When it comes to houseplants, the pothos has a reputation for being virtually unkillable. Its waxy, heart-shaped leaves manage to push out prolifically, even in less-than-ideal lighting and feeding conditions. And perhaps, on top of it all, the pothos is known to be a great companion for forgetful plant parents who might skip a watering or two. While the pothos plant doesn’t necessarily need consistent watering, that doesn’t mean it can thrive on no water. It should be no surprise that the pothos does best when watered properly. If you’re wondering how to best water your pothos for lush vines, read ahead.
To consider the watering needs of your pothos, we have to discuss its soil requirements. The pothos isn’t a very picky plant when it comes to a growing medium. You only want to make sure it’s in a well-draining and well-aerated potting mix. If your soil is too absorbent, this can easily drown your roots and lead to root rot. And without aeration, your soil can become too compact, which means the plant won’t get the water it needs.
A standard potting mix should be sufficient, but you can add orchid bark or cactus soil for drainage and perlite or vermiculite for aeration. Try not to use a cactus mix by itself, as your growing medium should hold on to some moisture. (Side note: you can actually grow pothos hydroponically for a very long time, so a potting mix isn’t strictly necessary.)
There are a few signs to look for to gauge when it’s time to water your pothos. The soil will feel dry to the touch, and your planter will feel light. The leaves, typically firm and waxy when watered well, will look a little droopy. As soon as you water your plant, the leaves should perk up within a few hours.
Be mindful that pothos leaves might also droop when overwatered — the wilting leaves may be yellow or have black spots on them. If damaged by overwatering, the leaves, unfortunately, won’t make a comeback. Remember, the pothos is always more forgiving of underwatering than overwatering.
It’s entirely possible to keep a pothos happy watering it by feel without a set schedule. However, establishing a watering routine can be useful for checkups on your pothos. So you might ask yourself: Should I water my pothos once a week? Once every two weeks? There’s no set answer, but a consistent checkup cadence; say once a week, can be helpful.
How often to water pothos plants depends on a wide range of factors, from how much light you give it to what kind of soil it has. The best course of action is to gauge how long it takes to dry out and establish a cadence from there. The pothos likes to be watered after its soil dries out completely, which may be a week in the summer, but perhaps a few weeks in the winter. During the spring and summer, you can add a few pumps of all-purpose liquid fertilizer throughout every watering session or two.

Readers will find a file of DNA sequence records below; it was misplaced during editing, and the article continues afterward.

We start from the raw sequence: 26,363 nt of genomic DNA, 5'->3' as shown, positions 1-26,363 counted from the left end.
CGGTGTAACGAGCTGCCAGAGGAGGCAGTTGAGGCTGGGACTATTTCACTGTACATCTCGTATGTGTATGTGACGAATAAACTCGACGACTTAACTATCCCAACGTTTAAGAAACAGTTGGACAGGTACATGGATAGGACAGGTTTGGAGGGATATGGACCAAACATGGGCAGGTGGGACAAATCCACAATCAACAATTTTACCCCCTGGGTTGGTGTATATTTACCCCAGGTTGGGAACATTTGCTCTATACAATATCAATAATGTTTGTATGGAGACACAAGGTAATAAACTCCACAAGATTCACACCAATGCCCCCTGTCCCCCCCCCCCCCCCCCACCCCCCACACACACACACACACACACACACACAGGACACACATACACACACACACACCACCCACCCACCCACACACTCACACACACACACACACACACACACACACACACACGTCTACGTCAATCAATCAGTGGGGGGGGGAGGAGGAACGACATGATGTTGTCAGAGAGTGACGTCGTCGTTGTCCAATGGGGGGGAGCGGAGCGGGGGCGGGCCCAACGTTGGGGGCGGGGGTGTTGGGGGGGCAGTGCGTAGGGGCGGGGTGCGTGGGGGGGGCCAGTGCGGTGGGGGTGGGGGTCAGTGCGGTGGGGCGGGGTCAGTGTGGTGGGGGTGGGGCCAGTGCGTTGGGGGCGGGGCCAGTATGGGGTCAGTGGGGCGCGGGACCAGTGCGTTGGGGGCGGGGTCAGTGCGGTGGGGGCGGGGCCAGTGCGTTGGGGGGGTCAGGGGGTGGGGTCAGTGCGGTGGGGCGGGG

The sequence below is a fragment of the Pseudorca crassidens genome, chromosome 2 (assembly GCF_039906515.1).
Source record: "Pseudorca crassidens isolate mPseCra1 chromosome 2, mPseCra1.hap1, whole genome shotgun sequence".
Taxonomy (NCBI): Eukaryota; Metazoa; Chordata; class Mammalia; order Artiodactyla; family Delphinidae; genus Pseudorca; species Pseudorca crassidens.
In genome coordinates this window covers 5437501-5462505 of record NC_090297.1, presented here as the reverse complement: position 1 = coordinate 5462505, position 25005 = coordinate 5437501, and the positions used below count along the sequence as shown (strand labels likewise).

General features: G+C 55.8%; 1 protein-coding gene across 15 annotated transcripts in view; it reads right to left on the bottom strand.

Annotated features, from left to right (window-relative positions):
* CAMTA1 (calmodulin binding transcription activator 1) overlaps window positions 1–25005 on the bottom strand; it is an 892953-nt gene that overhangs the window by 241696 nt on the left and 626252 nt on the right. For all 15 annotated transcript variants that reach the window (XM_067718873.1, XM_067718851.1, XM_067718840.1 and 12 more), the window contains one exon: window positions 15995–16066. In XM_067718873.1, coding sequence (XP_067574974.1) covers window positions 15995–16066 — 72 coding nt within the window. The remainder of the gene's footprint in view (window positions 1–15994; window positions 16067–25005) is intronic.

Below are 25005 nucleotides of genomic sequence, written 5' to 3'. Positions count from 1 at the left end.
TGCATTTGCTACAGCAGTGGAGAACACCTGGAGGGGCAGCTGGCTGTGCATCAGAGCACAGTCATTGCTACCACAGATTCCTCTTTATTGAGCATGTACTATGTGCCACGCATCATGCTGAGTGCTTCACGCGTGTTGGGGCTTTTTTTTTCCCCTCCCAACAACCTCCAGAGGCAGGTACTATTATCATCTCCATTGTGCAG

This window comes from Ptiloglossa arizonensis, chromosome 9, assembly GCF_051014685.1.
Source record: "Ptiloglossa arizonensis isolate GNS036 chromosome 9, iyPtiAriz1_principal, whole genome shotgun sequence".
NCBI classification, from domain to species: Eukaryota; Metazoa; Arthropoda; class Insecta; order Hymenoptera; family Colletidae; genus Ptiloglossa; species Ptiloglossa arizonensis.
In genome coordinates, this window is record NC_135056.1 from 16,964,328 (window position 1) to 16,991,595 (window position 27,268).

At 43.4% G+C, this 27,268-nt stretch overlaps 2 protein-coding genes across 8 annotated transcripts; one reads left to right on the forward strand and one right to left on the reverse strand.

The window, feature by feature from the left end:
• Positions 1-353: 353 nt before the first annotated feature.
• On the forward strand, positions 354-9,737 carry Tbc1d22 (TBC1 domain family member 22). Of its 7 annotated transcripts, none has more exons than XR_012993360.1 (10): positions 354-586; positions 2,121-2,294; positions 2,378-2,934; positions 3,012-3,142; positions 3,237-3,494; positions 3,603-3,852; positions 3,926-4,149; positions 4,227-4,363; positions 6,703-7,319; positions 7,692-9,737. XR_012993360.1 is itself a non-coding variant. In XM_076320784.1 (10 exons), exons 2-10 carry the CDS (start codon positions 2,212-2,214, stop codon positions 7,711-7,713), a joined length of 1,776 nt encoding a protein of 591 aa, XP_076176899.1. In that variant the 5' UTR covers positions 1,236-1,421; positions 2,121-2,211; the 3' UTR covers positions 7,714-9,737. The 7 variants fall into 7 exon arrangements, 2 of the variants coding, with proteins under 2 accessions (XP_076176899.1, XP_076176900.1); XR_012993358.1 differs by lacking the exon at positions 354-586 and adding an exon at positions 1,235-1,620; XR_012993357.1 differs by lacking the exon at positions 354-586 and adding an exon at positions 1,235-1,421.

How long it takes to water your pothos depends on how big it is and what kind of watering method you use. A large plant will, of course, take longer to water than a small plant. If you’re simply pouring water from the top, it may take less time than bottom watering your plant.
After top watering, check for excess water in your cachepot or saucer — dump out this extra water to prevent root rot. If you’re bottom watering your plant, let it sit in a tray of water for about 15 to 20 minutes or whenever the top of the soil feels evenly moist. This latter method ensures you’re not overwatering your plant, but many people can get by with top watering. Whichever watering style you choose, make sure your pothos is thoroughly watered.
If you want to mist your pothos, it may be because you want to amp up the humidity. The pothos is a tropical plant, so it appreciates extra humidity. That said, it’s very tolerant of low humidity. There’s no need to mist it or invest in a humidifier, but you can do so if you live in a dry environment.
Misting may also be helpful for the aerial roots. Over time, the pothos develops thick aerial roots above the soil surface. If you have pothos with aerial roots climbing up a pole, it may be useful to mist them to help them climb and uptake some nutrients.
It’s fact that misting is a topic of contention in the plant community. Some people believe it amps up humidity, while others think it can spread pathogens and pests without meaningfully increasing the humidity. For humidity-increasing alternatives, consider leaving your plant on a tray of wet pebbles or keeping a humidifier nearby.
Tolerant of neglect as it may be, the pothos plant flourishes best when watered correctly. Luckily, the pothos makes it clear when it needs watering and is often forgiving when underwatered. With an established checkup schedule for your plant, as well as a bit of fertilizer during the growing season, you’ll be able to enjoy this easy-care plant’s prolific vining leaves.
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